“The heart writes in indelible ink”
~Steve Almond, “Ecstasy”
I followed you out west,
when I was in despair—
you took me back, reluctantly.
We spent the winter in that tiny
trailer house along a washboard road,
spooning the frigid nights away,
when it went down to five below—
and woke to haloes of frost on
the wall where our heads had lain.
Though that infernal itch
impelled me to move on—
I remember you most fondly
when it goes down to five below.
Stone on Stone
“Caw caw caw crows shriek in the
white sun over the grave stones…”
~Allen Ginsberg, Kaddish
Headlights lit in the middle of the day
we follow the man (who I’d now call young),
borne in heavy traffic through the heart of town
to a district of deceptive winding roads
and project housing with trampled lawns,
shattered bottles, and enumerable crows
that ignore the iron gates
guarding a deep narrow lot.
There, a phalanx of dull grey stones,
some leaning this way and that, all
advancing toward a chapel of yellow brick.
This is our destination.
He’d said to me, not long before
I want to die
knowing full well I agreed,
suffering as he did,
and for so long.
I still get lost whenever I return
to snatch up a chunk of gravel
from where we park, to place it
in remembrance on his stone.
Stone on stone, over the bones
of the man I called my father.
I Could Forgive Him
“When the night talks to you, you gotta listen… Look at that moon. Listen to that desert.”
~Robert Boris, Electra Glide in Blue
I was not made for abuse,
no, I was meant for a gentler hand
on my throttle, and a boot with
more finesse on my shifter.
But when I got to know him,
those sorrowful destinations
I took him to, those crazy friends
and troubled women he hung with,
I could forgive him. He needed
something to take his anger out on,
so it might as well have been me.
Truth be told, I got to enjoy it, like
that night he and Tony closed down
Mr. Henry’s. With a head full of
vodka, he took the hairpin turns of
Beach Drive so fast it dragged
my footpegs. Or when he held my
engine at redline, down the long hill
to the Wilson Bridge, his warm
belly laying flat on my tank
I couldn’t help but give him all I had.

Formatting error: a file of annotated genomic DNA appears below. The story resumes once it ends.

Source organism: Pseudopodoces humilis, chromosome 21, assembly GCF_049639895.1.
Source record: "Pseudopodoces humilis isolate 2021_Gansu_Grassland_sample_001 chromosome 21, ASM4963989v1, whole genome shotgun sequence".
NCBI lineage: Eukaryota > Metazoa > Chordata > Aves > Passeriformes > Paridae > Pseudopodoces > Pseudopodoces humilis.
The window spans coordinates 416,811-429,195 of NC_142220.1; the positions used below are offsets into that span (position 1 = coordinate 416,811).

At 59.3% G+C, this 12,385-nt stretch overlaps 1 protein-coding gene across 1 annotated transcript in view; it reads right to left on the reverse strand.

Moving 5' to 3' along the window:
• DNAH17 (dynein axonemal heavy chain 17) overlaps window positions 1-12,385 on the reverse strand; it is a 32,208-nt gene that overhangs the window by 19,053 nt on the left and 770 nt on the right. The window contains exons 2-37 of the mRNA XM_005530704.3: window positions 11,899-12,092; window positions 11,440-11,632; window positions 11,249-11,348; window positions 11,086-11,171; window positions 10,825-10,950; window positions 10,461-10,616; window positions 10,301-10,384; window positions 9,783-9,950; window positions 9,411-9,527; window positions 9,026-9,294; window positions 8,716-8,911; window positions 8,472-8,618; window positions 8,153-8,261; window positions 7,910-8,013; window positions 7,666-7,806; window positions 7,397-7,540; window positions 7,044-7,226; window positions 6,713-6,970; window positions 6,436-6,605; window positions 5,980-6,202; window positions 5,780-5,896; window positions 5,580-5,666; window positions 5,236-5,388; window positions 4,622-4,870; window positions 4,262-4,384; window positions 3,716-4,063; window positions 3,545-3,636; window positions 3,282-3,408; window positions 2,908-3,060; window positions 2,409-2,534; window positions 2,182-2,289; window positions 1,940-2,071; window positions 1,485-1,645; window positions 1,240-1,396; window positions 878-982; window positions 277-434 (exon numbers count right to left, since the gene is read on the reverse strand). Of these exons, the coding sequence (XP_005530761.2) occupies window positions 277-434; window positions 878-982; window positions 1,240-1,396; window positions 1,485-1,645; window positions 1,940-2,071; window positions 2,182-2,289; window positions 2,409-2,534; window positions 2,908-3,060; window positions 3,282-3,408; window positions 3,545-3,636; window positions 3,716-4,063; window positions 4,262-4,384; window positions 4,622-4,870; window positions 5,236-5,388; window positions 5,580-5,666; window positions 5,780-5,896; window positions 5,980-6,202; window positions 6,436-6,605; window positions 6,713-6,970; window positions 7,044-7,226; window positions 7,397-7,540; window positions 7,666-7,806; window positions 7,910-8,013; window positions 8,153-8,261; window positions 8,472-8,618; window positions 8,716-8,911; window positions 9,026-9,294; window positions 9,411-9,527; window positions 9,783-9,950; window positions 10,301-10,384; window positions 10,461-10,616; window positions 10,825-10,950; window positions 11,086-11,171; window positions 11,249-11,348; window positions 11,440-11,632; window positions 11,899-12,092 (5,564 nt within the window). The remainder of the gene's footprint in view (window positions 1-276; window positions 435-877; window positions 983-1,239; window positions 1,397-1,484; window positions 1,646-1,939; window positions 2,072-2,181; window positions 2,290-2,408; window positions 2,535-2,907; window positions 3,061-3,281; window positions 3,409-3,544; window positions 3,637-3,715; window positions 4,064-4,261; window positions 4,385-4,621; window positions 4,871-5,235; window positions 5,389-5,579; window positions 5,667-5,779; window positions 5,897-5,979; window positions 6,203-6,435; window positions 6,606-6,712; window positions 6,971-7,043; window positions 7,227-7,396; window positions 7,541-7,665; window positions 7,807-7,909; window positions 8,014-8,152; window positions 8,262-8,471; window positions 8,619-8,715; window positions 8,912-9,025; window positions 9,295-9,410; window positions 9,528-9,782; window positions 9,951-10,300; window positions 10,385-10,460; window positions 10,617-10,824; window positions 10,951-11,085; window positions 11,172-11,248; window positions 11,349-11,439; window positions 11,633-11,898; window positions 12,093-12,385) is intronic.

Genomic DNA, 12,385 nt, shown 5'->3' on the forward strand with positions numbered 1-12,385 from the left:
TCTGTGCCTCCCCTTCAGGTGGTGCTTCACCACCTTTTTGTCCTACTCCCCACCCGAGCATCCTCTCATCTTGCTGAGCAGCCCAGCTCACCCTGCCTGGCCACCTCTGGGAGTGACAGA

How proud we both were, when my
spedo needle froze at one hundred
and ten—I never knew I could go
so fast. But that night he met Ilene
I was so sure he was going to get
laid, until he blew the turn and
dumped her in the weeds. She
seemed like a nice girl, a good head
on her shoulders, who might have
done him some good. They weren’t
hurt, but my forks got bent. He
patched me up, damn it all, with second
hand parts that didn’t match. Like
Ilene, it was too much for me to bear;
not long after, I threw a rod along
a lonely stretch of Route 66. Perhaps
a better man, with a warm garage
and a lighter touch, who loved
me for my classic lines, would
have kept me going. But I’ve seen
both coasts, and the Gulf of Mexico,
blasted up dirt roads in the Rockies.
I’ve crossed blistering deserts, and
fired up at five below. Would I trade
all that for the nice garage, and
pleasant Sunday rides? Not on
your life! Just let me rust away.
Ode to Bill Evans
may be within
you find the peaceful
easy feeling when you
love hate is easy love is
hard without peace
in your heart
you can’t have
if you can’t give
peace you can’t give
if you can’t love
peace you can’t find
if you can’t know
peace won’t happen
if you can’t
Alan Abrams has worked in motorcycle shops, construction sites, and architecture studios. He has lived in the heart of big cities, and in the boonies on unpaved roads. His poems and stories have been published in numerous literary journals and anthologies, including The Innisfree Poetry Journal, The Rat’s Ass Review, The Raven’s Perch, Bud and Branch (UK), LitBop, and others. His poem “Aleinu,” published by Bourgeon, is nominated for the 2023 Pushcart Prize.
Image: pyntofmyld, CC BY 2.0 https://creativecommons.org/licenses/by/2.0, via Wikimedia Commons